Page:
The following article may not be of direct interest to families but it identifies the chaos and machinations at the top of Turner Schools and as such I consider it is an important testimony. The consequences for schools operating under this chaotic level of leadership cannot be good.
The mystery of the resignation of the Chairman of Directors and Founder of Turner Schools, Professor Carl Lygo, along with Dame Susan John and four other Directors continues to deepen in what appears to have been a meltdown amongst the Board of Directors back in May. Amongst other developments below, the Trust has quietly announced the appointment of Mike Buchanan as the new Board Chairman in the middle of an article about building works, although completely forgetting to mention why another Chairman is needed, or to give any mention or credit anywhere to Professor Lygo, Dame Susan John, or Jenny King amongst others for their important contributions to the Trust.
Since I wrote my previous article, Folkestone Academy has had another set of poor GCSE results. Although it has improved on its record of awarding more than one in seven fixed term exclusions for the whole of Kent in 2017-18, the 2018-19 performance of being the third highest percentage in Kent is nothing to be proud of, nor are the high exclusion rates at Martello Primary and the Turner Free School. 2017-2018 had seen a mass exodus of staff, another large swathe going in July this year. Folkestone Academy has got through five headteachers since Turner Schools took over. Sixth form numbers have slumped, as has intake. The Trust has made multiple false claims about its ‘successes’ over the past two years to cover this record up. There is more to come before Christmas.
The current rot at Folkestone Academy dates back to well before September 2018, by which time the school had completely failed to attract a new Executive Headteacher in spite of extensive advertising by a high profile firm of head-hunters. The Trust then settled instead for an internal promotion in the secondary section of this all through school.
However, 2018-19 has not seen the improvement forecast, the continued high rate of exclusions being a particular embarrassment. This was in spite of one of the Turner School gurus stating that: ‘“Behaviours that lead to exclusions happen when students perceive there to be no limits and no expectations and no rules.” In reply to my article the CEO, in a completely contradictory statement, justified the high number of exclusions, by stating that they were necessary to achieve high standards, along with excuses for each of the other failures. This in a climate which saw the same guru comparing Folkestone to an American rust-bucket city whilst the CEO was proudly referring to The Times verdict that Folkestone was one of the coolest places to live in England.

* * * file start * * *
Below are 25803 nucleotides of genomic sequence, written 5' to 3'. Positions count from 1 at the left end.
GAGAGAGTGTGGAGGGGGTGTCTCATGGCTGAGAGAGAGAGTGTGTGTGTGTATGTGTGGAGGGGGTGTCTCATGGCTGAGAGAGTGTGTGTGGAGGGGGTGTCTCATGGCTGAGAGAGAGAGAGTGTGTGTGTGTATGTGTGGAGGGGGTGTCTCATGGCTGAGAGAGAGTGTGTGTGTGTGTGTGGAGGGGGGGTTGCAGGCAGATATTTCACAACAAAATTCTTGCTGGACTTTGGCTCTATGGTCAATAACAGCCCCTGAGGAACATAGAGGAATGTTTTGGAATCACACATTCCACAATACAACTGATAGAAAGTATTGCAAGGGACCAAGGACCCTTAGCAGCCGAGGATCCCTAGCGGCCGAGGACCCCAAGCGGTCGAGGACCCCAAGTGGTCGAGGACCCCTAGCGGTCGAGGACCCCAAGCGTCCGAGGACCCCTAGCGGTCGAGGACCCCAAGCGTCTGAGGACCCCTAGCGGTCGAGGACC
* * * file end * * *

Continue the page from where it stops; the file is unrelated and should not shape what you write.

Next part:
Easter saw the sudden appointment of a Deputy CEO, Seamus Murphy, to the Trust, reportedly because the CEO, Dr Jo Saxton (JS), wanted to focus on her main interest of curriculum, surely the wrong priority for the person at the top of the organisation. The reason for the appointment only became clear in September when it was announced that Mr Murphy had been appointed Executive Principal of Folkestone Academy from January 2020, with the previous Principal demoted. The school website identifies him as already Executive Headteacher in various places, so it looks likely this was the plan from the start.
In between these two events, the Board of Directors at Folkestone Academy appeared to go into meltdown. On 1st May, the Secretary of the Trust, Hayley Porter-Aslet resigned after just over a year in office as Chief Operating Officer for the Trust. Her previous post was at John Wallis Academy, Ashford, and a number of staff followed her from there. She was succeeded in post by Jenny Bledge, Trust Governance and Compliance Officer, whom I found very helpful and competent on FOI matters, although she also vanished in September.
Folkestone Academy GCSE Performance 2019